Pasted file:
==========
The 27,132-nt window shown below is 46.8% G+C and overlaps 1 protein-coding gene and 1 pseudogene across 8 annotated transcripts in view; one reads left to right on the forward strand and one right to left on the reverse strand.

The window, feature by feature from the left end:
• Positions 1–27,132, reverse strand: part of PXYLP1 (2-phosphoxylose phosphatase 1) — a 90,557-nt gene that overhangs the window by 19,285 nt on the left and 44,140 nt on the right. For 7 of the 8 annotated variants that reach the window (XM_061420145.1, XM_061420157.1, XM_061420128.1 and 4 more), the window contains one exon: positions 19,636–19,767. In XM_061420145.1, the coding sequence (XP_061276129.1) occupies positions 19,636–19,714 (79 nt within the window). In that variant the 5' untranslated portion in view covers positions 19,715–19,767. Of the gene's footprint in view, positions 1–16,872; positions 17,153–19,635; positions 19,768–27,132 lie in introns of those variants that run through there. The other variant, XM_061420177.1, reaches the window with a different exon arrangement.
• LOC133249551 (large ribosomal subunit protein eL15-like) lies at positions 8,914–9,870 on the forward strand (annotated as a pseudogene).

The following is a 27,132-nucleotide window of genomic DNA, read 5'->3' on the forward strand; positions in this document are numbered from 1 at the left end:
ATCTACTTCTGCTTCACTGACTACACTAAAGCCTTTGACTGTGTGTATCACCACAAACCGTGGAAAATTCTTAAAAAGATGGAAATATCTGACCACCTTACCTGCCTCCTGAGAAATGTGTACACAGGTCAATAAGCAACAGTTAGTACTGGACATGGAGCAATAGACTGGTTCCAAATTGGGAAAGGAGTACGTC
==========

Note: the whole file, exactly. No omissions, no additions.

The 27,132-nt window shown below is 46.8% G+C and overlaps 1 protein-coding gene and 1 pseudogene across 8 annotated transcripts in view; one reads left to right on the forward strand and one right to left on the reverse strand.

The window, feature by feature from the left end:
• Positions 1–27,132, reverse strand: part of PXYLP1 (2-phosphoxylose phosphatase 1) — a 90,557-nt gene that overhangs the window by 19,285 nt on the left and 44,140 nt on the right. For 7 of the 8 annotated variants that reach the window (XM_061420145.1, XM_061420157.1, XM_061420128.1 and 4 more), the window contains one exon: positions 19,636–19,767. In XM_061420145.1, the coding sequence (XP_061276129.1) occupies positions 19,636–19,714 (79 nt within the window). In that variant the 5' untranslated portion in view covers positions 19,715–19,767. Of the gene's footprint in view, positions 1–16,872; positions 17,153–19,635; positions 19,768–27,132 lie in introns of those variants that run through there. The other variant, XM_061420177.1, reaches the window with a different exon arrangement.
• LOC133249551 (large ribosomal subunit protein eL15-like) lies at positions 8,914–9,870 on the forward strand (annotated as a pseudogene).

The following is a 27,132-nucleotide window of genomic DNA, read 5'->3' on the forward strand; positions in this document are numbered from 1 at the left end:
ATCTACTTCTGCTTCACTGACTACACTAAAGCCTTTGACTGTGTGTATCACCACAAACCGTGGAAAATTCTTAAAAAGATGGAAATATCTGACCACCTTACCTGCCTCCTGAGAAATGTGTACACAGGTCAATAAGCAACAGTTAGTACTGGACATGGAGCAATAGACTGGTTCCAAATTGGGAAAGGAGTACGTC